Cheese whey-based biohydrogen production was seen in batch experiments via dark fermentation by free and immobilized Enterobacter aerogenes MTCC 2822 followed by photofermentation of VFAs (mainly acetic and butyric acid) in the spent medium by Rhodopseudomonas BHU 01 strain. E. aerogenes free cells grown on cheese whey diluted to 10 g lactose/L, had maximum lactose consumption (∼79%), high production of acetic acid (1,900 mg/L), butyric acid (537.2 mg/L) and H2 yield (2.04 mol/mol lactose; rate,1.09 mmol/L/h). The immobilized cells improved lactose consumption (84%), production of acetic acid (2,100 mg/L), butyric acid (718 mg/L) and also H2 yield (3.50 mol/mol lactose; rate, 1.91 mmol/L/h). E. aerogenes spent medium (10 g lactose/L) when subjected to photofermentation by free Rhodopseudomonas BHU 01 cells, the H2 yield reached 1.63 mol/mol acetic acid (rate, 0.49 mmol/L/h). By contrast, immobilized Rhodopseudomonas cells improved H2 yield to 2.69 mol/mol acetic acid (rate, 1.87 mmol/L/h). The cumulative H2 yield for free and immobilized bacterial cells was 3.40 and 5.88 mol/mol lactose, respectively. Bacterial cells entrapped in alginate, had a sluggish start of H2 production but outperformed the free cells subsequently. Also, the concomitant COD reduction for free cells (29.5%) could be raised to 36.08% by immobilized cells. The data suggest that two-step fermentative H2 production from cheese whey involving immobilized bacterial cells, offers greater substrate to- hydrogen conversion efficiency, and the effective removal of organic load from the wastewater in the long-term.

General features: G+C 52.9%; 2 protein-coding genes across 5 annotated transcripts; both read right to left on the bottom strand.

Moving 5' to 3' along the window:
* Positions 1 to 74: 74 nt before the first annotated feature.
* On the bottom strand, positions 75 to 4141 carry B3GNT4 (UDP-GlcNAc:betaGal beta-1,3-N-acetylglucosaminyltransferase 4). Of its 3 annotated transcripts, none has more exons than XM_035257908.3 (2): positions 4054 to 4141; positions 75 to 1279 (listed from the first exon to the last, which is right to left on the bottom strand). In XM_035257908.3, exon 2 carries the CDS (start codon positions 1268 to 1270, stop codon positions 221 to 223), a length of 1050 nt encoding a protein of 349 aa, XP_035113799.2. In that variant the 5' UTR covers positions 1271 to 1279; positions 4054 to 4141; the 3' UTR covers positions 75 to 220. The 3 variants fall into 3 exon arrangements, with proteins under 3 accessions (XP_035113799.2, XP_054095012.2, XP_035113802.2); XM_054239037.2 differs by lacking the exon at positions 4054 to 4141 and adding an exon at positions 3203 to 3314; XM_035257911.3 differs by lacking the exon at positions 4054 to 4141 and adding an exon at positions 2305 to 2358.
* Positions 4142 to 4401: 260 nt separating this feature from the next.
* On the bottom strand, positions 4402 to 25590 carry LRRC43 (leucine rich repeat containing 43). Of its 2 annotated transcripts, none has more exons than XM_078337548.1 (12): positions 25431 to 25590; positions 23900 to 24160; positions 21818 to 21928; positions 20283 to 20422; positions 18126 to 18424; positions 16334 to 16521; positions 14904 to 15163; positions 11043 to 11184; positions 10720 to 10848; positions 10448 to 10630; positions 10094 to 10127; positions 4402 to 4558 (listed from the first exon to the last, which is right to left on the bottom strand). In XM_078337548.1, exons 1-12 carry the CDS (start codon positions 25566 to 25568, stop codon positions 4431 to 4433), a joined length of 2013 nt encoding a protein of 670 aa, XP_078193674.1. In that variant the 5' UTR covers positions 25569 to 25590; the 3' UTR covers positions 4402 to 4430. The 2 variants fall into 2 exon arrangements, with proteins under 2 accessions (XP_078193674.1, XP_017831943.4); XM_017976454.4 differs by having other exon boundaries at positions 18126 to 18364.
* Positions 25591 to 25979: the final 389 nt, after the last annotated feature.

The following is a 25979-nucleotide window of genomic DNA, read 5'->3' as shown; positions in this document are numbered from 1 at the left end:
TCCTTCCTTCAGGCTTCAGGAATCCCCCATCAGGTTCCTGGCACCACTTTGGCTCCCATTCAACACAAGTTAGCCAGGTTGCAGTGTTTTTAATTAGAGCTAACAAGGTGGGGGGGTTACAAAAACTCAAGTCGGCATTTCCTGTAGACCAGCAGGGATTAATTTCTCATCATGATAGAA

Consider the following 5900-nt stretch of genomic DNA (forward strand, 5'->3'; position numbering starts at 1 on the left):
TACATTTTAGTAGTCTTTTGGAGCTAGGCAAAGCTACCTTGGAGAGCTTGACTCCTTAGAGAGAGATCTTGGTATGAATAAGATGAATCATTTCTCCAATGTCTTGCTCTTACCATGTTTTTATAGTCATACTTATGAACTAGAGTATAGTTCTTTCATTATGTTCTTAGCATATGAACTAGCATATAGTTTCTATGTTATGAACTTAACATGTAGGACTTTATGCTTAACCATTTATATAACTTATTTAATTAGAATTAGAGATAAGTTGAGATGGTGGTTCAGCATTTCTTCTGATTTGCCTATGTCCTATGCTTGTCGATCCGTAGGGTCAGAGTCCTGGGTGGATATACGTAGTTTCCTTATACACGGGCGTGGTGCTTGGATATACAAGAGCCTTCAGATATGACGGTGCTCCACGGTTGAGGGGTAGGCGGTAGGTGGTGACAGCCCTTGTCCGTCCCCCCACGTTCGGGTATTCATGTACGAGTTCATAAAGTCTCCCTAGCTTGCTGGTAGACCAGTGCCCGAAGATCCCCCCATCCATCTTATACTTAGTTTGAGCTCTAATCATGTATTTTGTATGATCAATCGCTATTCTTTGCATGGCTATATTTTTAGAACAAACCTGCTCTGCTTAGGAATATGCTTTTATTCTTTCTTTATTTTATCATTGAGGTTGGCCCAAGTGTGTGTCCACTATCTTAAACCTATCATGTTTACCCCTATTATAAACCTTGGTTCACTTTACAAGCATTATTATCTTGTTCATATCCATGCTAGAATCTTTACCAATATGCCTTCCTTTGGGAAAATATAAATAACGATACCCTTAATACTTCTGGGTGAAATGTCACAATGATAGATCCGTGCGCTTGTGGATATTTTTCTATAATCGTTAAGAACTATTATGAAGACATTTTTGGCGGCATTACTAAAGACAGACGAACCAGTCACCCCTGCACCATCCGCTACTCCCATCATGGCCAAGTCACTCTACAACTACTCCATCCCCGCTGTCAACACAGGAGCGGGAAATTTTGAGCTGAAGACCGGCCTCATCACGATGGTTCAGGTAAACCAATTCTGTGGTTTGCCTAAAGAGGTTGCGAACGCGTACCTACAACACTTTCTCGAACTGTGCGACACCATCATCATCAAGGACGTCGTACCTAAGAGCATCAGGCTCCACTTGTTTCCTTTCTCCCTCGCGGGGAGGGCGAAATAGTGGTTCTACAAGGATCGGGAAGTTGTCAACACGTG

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This work was supported by grant 103/131/2008-NT from Ministry of New and Renewable Energy, Govt. of India and Hydrogen Energy Centre of this University.
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Rai, P.K., Singh, S.P. & Asthana, R.K. Biohydrogen Production from Cheese Whey Wastewater in a Two-Step Anaerobic Process. Appl Biochem Biotechnol 167, 1540–1549 (2012). https://doi.org/10.1007/s12010-011-9488-4
- H2 production